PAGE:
It has now been surprisingly discovered that it is not necessary nor even desirable to have the superabsorbent polymer material dispersed throughout the absorbent composite for the superabsorbent to work in its intended fashion. Indeed, having the superabsorbent concentrated in a distinct layer, which may be placed (in a disposable absorbent product) away from the source of the liquid insult, provides more efficient utilization of the fibrous material in the absorbent product for initially imbibing and then transporting the fluid. This result is accomplished by foaming a composition containing a water soluble polymer capable of forming a superabsorbent polymer upon drying and curing and applying the foam onto the absorbent web.
The present invention relates to an absorbent sheeted material containing a layer of a foamed hydrogel-forming polymer having superabsorbent properties coated on the surface of a sheeted fibrous absorbent material suitable for use in disposable absorbent products and to methods of making thereof.
Accordingly, in one aspect of the invention, an absorbent sheeted material containing a layer of a foamed hydrogel-forming polymer coated on the surface of a sheeted fibrous absorbent material is provided.
In another aspect of the invention, a disposable absorbent product prepared by using the absorbent sheeted material of the invention is provided.
In yet another aspect of the invention, a method for making the absorbent sheeted product of the invention is provided.
All patents, patent applications and references cited herein are incorporated hereby by reference. In case of inconsistencies, the present disclosure governs.
The present invention relates to an absorbent sheeted material, and a method of preparing the absorbent sheeted material, suitable for fabrication into thin disposable absorbent hygiene articles such as, for example, pantyliners and sanitary napkins.
The absorbent sheeted material of the invention comprises (i) a sheeted fibrous absorbent material and (ii) a foamed hydrogel-forming polymeric material coated on the surface of the sheeted fibrous absorbent material.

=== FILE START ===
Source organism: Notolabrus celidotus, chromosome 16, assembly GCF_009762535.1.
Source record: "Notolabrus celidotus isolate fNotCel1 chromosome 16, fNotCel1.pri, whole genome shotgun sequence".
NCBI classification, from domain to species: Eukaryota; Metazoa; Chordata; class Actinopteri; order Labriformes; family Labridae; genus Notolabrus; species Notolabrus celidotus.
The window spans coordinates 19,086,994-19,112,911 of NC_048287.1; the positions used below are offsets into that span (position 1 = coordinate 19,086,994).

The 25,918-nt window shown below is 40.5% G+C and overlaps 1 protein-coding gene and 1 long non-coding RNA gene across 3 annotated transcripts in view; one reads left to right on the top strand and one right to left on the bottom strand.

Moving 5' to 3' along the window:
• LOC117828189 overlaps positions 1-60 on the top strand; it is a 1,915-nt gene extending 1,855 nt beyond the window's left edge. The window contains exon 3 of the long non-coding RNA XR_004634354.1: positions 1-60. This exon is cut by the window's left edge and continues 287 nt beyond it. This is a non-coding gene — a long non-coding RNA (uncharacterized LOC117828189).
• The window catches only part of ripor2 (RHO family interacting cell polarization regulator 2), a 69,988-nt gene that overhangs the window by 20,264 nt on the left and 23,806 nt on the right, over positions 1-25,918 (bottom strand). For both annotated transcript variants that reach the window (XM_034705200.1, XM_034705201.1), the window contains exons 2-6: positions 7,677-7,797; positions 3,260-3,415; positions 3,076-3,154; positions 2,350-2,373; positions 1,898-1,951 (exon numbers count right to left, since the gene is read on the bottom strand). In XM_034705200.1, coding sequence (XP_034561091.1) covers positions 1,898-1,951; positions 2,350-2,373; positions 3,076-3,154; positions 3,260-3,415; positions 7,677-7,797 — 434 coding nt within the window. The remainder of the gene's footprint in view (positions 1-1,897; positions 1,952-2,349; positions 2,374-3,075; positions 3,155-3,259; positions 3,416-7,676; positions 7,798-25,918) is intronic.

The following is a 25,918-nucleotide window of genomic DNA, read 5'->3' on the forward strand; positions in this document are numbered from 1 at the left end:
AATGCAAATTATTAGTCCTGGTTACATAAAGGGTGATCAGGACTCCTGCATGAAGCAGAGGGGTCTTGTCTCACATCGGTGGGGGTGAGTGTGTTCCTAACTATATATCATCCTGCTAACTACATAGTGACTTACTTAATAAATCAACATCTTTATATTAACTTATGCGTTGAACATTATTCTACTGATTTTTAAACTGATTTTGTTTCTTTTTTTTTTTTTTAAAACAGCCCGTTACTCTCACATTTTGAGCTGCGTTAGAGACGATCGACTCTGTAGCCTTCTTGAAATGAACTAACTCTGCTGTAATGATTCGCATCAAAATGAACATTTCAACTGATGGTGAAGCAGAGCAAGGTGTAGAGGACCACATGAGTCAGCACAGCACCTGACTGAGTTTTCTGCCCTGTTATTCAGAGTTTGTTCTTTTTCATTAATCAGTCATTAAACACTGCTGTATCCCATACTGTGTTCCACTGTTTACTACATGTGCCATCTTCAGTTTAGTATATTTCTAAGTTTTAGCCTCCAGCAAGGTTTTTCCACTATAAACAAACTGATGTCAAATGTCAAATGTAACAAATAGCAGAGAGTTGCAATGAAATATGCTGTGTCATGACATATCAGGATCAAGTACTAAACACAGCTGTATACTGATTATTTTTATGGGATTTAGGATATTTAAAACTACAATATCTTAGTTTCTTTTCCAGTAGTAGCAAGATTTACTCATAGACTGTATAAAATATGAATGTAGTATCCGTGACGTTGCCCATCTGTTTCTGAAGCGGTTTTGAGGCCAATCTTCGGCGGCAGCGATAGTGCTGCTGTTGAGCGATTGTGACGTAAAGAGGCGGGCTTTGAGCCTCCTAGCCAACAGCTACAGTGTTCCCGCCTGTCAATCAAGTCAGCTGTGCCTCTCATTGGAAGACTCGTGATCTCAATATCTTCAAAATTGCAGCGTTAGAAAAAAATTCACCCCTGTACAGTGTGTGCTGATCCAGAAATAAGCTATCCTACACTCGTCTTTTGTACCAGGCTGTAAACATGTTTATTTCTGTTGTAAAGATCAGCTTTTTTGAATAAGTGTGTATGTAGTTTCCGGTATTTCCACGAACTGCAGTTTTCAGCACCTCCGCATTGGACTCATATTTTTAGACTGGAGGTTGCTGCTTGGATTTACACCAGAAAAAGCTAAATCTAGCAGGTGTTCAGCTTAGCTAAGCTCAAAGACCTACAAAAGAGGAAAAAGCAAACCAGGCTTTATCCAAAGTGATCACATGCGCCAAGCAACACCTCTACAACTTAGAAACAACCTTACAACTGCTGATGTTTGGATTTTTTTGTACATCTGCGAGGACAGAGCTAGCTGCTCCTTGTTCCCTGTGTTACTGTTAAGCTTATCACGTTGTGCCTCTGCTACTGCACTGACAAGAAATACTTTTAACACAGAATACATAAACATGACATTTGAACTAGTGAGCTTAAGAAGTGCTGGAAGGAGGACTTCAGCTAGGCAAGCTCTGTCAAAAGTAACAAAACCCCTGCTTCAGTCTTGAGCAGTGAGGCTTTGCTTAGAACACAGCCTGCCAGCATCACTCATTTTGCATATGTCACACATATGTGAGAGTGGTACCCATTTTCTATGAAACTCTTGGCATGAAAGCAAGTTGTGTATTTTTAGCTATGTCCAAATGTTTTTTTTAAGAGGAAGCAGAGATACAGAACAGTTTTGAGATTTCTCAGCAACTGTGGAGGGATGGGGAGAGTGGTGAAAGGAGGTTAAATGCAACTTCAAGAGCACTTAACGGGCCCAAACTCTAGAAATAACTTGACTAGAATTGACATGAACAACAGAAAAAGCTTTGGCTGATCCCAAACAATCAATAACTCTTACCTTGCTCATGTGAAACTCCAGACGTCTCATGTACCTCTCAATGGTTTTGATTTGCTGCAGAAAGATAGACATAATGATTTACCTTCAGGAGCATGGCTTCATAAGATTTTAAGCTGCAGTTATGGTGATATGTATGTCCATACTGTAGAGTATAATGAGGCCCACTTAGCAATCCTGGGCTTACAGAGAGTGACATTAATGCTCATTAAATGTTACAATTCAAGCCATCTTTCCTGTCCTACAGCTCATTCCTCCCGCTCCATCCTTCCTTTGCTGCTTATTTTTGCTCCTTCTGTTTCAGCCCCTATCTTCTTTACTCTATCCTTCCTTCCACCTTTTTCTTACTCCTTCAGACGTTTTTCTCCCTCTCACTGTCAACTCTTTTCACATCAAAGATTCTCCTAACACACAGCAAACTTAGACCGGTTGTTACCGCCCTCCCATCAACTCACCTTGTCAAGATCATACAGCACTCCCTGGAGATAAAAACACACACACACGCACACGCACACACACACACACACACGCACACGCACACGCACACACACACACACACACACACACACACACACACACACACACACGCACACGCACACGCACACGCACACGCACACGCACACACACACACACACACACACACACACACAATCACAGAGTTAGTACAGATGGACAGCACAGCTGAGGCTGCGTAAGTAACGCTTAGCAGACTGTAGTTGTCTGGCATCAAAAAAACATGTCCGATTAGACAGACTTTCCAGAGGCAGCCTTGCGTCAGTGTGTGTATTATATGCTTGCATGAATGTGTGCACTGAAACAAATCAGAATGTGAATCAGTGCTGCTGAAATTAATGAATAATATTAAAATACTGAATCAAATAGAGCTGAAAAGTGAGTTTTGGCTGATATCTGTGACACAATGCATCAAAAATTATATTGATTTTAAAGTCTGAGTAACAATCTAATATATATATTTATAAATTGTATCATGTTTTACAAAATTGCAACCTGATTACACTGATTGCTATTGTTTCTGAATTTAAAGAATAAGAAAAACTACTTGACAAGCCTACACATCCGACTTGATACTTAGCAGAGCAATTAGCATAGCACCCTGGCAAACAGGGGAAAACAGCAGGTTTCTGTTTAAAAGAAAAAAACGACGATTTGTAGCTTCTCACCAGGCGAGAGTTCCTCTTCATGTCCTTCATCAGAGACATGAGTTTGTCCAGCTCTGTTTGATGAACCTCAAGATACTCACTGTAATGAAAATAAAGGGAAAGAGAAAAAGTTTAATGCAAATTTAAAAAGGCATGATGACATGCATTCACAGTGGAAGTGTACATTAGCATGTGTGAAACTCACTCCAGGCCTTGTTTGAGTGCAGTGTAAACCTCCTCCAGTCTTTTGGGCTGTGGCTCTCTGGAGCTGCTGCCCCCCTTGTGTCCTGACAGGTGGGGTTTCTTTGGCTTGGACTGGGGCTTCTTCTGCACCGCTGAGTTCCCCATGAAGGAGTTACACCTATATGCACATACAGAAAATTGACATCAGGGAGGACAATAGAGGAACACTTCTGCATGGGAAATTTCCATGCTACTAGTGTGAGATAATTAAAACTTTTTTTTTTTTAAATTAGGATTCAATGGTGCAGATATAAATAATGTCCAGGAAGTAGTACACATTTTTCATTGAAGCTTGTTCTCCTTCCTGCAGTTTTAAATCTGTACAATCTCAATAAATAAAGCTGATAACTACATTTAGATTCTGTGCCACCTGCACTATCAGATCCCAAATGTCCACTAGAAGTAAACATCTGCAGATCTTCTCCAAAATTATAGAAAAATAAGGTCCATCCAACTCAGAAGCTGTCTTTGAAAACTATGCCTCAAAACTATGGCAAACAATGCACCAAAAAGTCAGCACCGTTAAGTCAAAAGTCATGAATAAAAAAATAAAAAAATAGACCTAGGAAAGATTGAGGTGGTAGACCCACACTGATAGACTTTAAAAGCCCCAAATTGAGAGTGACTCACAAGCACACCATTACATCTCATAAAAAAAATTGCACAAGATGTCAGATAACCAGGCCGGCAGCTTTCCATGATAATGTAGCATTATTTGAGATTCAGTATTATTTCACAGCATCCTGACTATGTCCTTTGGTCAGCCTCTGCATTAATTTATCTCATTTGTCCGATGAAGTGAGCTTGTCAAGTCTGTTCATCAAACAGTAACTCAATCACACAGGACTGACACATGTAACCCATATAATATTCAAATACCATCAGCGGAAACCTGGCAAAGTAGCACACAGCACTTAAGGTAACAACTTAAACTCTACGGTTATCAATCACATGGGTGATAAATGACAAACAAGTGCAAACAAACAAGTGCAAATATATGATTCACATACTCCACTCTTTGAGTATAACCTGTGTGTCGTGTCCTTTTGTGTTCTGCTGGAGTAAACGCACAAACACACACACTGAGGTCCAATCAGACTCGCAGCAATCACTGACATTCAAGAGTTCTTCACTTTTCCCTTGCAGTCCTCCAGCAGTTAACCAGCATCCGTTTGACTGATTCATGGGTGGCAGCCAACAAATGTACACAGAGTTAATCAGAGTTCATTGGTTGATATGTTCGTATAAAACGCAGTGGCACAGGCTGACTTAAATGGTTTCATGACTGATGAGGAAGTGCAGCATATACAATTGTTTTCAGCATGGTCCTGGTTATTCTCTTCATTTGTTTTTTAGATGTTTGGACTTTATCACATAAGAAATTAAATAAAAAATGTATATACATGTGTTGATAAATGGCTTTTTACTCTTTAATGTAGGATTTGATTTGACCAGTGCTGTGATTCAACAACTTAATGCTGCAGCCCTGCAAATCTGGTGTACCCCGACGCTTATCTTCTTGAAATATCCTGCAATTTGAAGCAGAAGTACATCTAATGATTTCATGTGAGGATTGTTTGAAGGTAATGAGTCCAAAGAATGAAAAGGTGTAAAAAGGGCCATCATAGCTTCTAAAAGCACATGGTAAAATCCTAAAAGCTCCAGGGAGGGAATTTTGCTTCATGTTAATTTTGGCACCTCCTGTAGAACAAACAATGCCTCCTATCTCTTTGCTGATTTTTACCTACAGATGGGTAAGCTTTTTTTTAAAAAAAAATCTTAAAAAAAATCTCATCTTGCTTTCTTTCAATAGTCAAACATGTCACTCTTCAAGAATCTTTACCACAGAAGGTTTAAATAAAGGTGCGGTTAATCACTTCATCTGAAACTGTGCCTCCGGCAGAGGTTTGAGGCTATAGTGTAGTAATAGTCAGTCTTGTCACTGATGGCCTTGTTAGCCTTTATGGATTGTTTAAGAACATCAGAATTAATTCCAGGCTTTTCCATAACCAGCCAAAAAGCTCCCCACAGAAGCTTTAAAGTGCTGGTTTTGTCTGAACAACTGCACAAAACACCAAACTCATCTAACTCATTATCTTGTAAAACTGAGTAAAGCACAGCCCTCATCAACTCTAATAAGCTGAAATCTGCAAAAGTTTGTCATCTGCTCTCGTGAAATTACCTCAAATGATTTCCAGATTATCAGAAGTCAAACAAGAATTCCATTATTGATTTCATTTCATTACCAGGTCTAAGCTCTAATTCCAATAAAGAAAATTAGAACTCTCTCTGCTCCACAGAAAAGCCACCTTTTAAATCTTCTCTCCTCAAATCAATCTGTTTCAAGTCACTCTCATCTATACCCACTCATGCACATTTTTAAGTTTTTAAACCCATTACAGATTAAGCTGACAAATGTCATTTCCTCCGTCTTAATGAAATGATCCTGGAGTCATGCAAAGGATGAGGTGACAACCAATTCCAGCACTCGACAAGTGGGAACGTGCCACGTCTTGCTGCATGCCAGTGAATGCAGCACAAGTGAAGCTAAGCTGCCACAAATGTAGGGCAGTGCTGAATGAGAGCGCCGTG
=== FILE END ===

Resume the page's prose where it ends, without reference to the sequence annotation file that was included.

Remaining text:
The “sheeted fibrous absorbent material” is any absorbent fibrous matrix in the form of a sheet and is referred to hereinafter as “fibrous structure.” Such fibrous structures may be prepared by methods well known in the art such as for example by using air-laying or wet laying processes. Representative examples of such fibrous structures are: air-laid non-wovens prepared from individualized wood fibers alone or in admixture with synthetic fibers and bonded using adhesives or thermal bonding fibers or powders. The fibrous structure could also be a composite of several layers of fibers. The fibrous structure may contain any natural fiber, including wood fibers such as for example, air laid-fluff cellulose, chemically modified cellulose fibers, cross-linked cellulose fibers, or cotton linter fibers. Synthetic fibers, such as polyester fibers, such as polyethyleneterephthalate (“PET”), polypropylene, nylon and acrylic, may also be used.
The fibers in the fibrous structure may be latex-bonded and/or thermally-bonded. Other methods known in the art for creating physical entanglements, such as needle punching and hydroentangling, may also be used.
A latex-bonded fibrous structure contains latex, such as for example polymers and copolymers of alkylacrylate, vinyl acetate and styrene-butadiene. A thermally-bonded fibrous structure may contain thermoplastic fibers or powder, which are well known in the art, and which are known to provide bonding upon heating to the melting point of the thermoplastic fiber or powder. In one embodiment of the invention, the fibrous structure of the invention is an air-laid non-woven either latex-bonded or thermally bonded.
The “foamed hydrogel-forming polymeric material” refers to a highly absorbent material having a property of forming a gel upon liquid absorption. It contains a foamed water soluble polymer reacted with at least one cross-linking agent.
The water-soluble polymer for use in the present invention is capable of forming a superabsorbent upon cross-linking, such as for example upon drying and curing in an oven. A “superabsorbent” is a water soluble polymer which has been cross-linked to render it water insoluble but still swellable. The cross-linked polymer may swell to about 15 times or more its own weight in physiological saline solution.
The polymer useful in the practice of the invention generally may be any physiologically compatible, hydrophilic polymer. According to one embodiment of the present invention, an aqueous solution of a carboxylic polyelectrolyte may be used in the preparation of the foamed hydrogel-forming polymeric material.
In one preferred embodiment, polyelectrolytes useful in the invention are ammonium or alkali metal salts of homopolymers of acrylic or methacrylic acid and copolymers with one or more ethylenically unsaturated comonomers.
In one embodiment, the polyelectrolyte is a partially saponified polyacrylate polymer. Before the saponification, the polymer may be prepared by reacting a mixture of monomers which may comprise (1) 30 to 92 percent by weight of an alkyl acrylate wherein the alkyl group has from 1 to 10 carbon atoms, an alkyl methacrylate wherein the alkyl group has from 4 to 10 carbon atoms, or mixtures thereof; (2) 8 to 70 percent by weight of an olefinically unsaturated carboxylic acid; and (3) 0 to 15 percent by weight of an omega hydroxyalkyl acrylate wherein the hydroxyalkyl group has from 1 to 4 carbons.